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Alternative route to Santo Domingo de la Calzada?

Marbe2

Active member
Camino(s) past & future
2015-2019 walked all or more than half of CF 7 times... CP recently cancelled by Covid 19!
Leaving Azofra has anyone avoided ciruena and walked along N120? It appears one can bear right about 2-3 km after Azofra, cross over or under A- 12 , take N120 west, to Santo Domingo de la Calzada. There do not appear to be any stops using that alternative, but I am looking for an alternative to going up through the golf course. I disliked the area immensely the last time? Thanks.
 
Camino(s) past & future
Lots ;0)
It is do-able if you don't mind walking parallel to the A-12 with the noise & fumes. The Bodega Villarica just after the Ciruena turn-off might provide a respite depending on timings. Camping Banares just on the Calzadilla turn-off also has an open bar and restaurant in season.

Personally I'd walk a ghost-town at night in a thunderstorm to avoid the A-12, but then we all have our own choices to make ;)
 

Marbe2

Active member
Camino(s) past & future
2015-2019 walked all or more than half of CF 7 times... CP recently cancelled by Covid 19!

SabineP

Camino = Gratitude + Compassion.
Camino(s) past & future
some and then more. see my signature.
It is do-able if you don't mind walking parallel to the A-12 with the noise & fumes. The Bodega Villarica just after the Ciruena turn-off might provide a respite depending on timings. Camping Banares just on the Calzadilla turn-off also has an open bar and restaurant in season.

Personally I'd walk a ghost-town at night in a thunderstorm to avoid the A-12, but then we all have our own choices to make ;)
And I actually liked the bar at the golf course. Nice people.
 

Marbe2

Active member
Camino(s) past & future
2015-2019 walked all or more than half of CF 7 times... CP recently cancelled by Covid 19!
It was, for me, one of the worst parts and of the CF. Even cities have charm... and the bar at the golf club wasn’t open when we got there!
 
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Camino(s) past & future
Camino Frances and Finisterre 2014
Camino Frances,Muxia and Finisterre 2015
Camino del Norte,Arzua to Ribadeo 2015
And I actually liked the bar at the golf course. Nice people.
I had planned to have my birthday lunch there in March but it was a Sunday and absolutely packed out so I had to make do with an "al fresco" at the picnic area.
 
Camino(s) past & future
cycled from Pamplona Sep 2015;Frances, walked from St Jean May/June 2017. Plans to walk Porto 2020
Hola @Marbe2, As the saying goes "its your Camino", but I have to say I am in agreement (mostly) with Tinca. Walking along highways or even just main roads is not my ideal Camino. I traversed the village of Ciruena on a Sunday (in 2015) - it almost looked abandoned. However back in May 2017 there were families living in the villas and people were using the golf course (campo de golf?). Also being Spring there was a lot more greenery surrounding the village. Cheers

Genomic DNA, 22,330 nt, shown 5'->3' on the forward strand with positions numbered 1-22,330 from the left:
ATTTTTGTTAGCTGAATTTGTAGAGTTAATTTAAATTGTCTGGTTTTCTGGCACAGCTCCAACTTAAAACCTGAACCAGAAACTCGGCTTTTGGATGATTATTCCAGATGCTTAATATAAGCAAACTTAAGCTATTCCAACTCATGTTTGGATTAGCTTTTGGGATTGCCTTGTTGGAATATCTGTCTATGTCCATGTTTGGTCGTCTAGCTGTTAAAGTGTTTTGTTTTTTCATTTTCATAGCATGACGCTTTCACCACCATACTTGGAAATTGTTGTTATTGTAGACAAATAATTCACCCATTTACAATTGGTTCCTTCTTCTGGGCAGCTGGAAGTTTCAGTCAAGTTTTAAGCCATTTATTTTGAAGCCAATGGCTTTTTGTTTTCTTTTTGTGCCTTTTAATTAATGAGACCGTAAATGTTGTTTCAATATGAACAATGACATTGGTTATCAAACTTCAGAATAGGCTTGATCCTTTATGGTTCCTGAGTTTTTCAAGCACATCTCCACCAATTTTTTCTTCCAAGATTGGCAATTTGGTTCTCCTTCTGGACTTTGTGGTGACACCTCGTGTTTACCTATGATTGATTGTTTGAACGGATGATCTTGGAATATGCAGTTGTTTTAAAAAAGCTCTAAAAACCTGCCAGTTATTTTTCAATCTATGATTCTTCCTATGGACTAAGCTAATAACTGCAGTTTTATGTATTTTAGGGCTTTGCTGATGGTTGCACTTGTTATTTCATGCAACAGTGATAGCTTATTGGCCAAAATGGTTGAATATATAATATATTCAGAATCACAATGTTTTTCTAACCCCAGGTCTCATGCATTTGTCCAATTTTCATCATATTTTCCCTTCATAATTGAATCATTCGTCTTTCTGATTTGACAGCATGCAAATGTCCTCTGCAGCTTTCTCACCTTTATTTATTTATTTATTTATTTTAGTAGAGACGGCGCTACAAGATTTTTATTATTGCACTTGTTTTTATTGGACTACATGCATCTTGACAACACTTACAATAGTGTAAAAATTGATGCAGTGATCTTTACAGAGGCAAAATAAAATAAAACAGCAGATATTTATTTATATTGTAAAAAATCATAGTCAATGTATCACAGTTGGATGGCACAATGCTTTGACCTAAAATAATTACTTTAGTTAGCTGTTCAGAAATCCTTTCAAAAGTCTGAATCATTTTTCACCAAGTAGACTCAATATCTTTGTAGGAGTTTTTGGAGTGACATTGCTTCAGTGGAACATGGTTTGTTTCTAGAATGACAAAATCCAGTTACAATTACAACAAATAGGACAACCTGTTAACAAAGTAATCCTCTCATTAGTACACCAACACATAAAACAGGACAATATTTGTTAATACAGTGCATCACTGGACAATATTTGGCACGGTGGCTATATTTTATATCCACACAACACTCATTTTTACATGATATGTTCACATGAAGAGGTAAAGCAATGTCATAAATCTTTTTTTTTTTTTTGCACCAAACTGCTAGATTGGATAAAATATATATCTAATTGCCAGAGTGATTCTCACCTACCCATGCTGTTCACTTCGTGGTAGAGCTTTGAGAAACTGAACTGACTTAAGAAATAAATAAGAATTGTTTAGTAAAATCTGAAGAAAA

Sunrayrob

Member
Camino(s) past & future
Camino Frances 18 September - 21 October 2017
Oxfam Trailwalker 2013
Leaving Azofra has anyone avoided ciruena and walked along N120? It appears one can bear right about 2-3 km after Azofra, cross over or under A- 12 , take N120 west, to Santo Domingo della Calzada. There do not appear to be any stops using that alternative, but I am looking for an alternative to going up through the golf course. I disliked the area immensely the last time? Thanks.
I sympathise with your feelings as it was one of the low points for us on the Camino Frances but I agree with Tincatinker, you could be jumping out of the frying pan into the fire. Better to avoid the highways if you can.
 

Marbe2

Active member
Camino(s) past & future
2015-2019 walked all or more than half of CF 7 times... CP recently cancelled by Covid 19!
I appreciate all of your feedback. Having used the roads, particularly in bad weather, as well as an option to walking more isolated areas in off peak times, I am well aware of what walking along N110 is like. Your concern is appreciated.
However, I was wondering, logistically, if anyone had done this alternative in particular...and then...where they connected into it? From my perspective, on google maps, the best location appears to be a couple of km past Azofra. We plan, God willing, when it is safe to walk again, to following the camino trail to Azofra then walk about two to 3 km more on the trail, before picking up N110. It looks like the Camino de Alesanco parallels N110 along the road on the north side for a few kms as well. So this would also cut down on exposure, leaving about 7km on the shoulder section. Anyone done this?
 
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Camino(s) past & future
Camino Frances Roncesvalles to Sahagun Oct 2016
Sahagun to SDC April 2017 Burgos to SDC April 2018
Leaving Azofra has anyone avoided ciruena and walked along N120? It appears one can bear right about 2-3 km after Azofra, cross over or under A- 12 , take N120 west, to Santo Domingo della Calzada. There do not appear to be any stops using that alternative, but I am looking for an alternative to going up through the golf course. I disliked the area immensely the last time? Thanks.

I quite enjoyed the walk down the long hillside when you can see Santo Domingo della Calzada ahead of you. When I last walked there was the riot of colour, of different crops, off to my left and a herd of sheep in the field to my right. A man was working a large flock of sheep with two dogs. The sheep flowed in unison like a flock of swallows and I was so transfixed that I stepped on a stone, twisted my ankle and slid face first down the gravel road. As I was wearing a kilt, I immediately jumped to my feet and brushed my self off as a group approached from behind me. (Why can you never do a face plant in privacy?)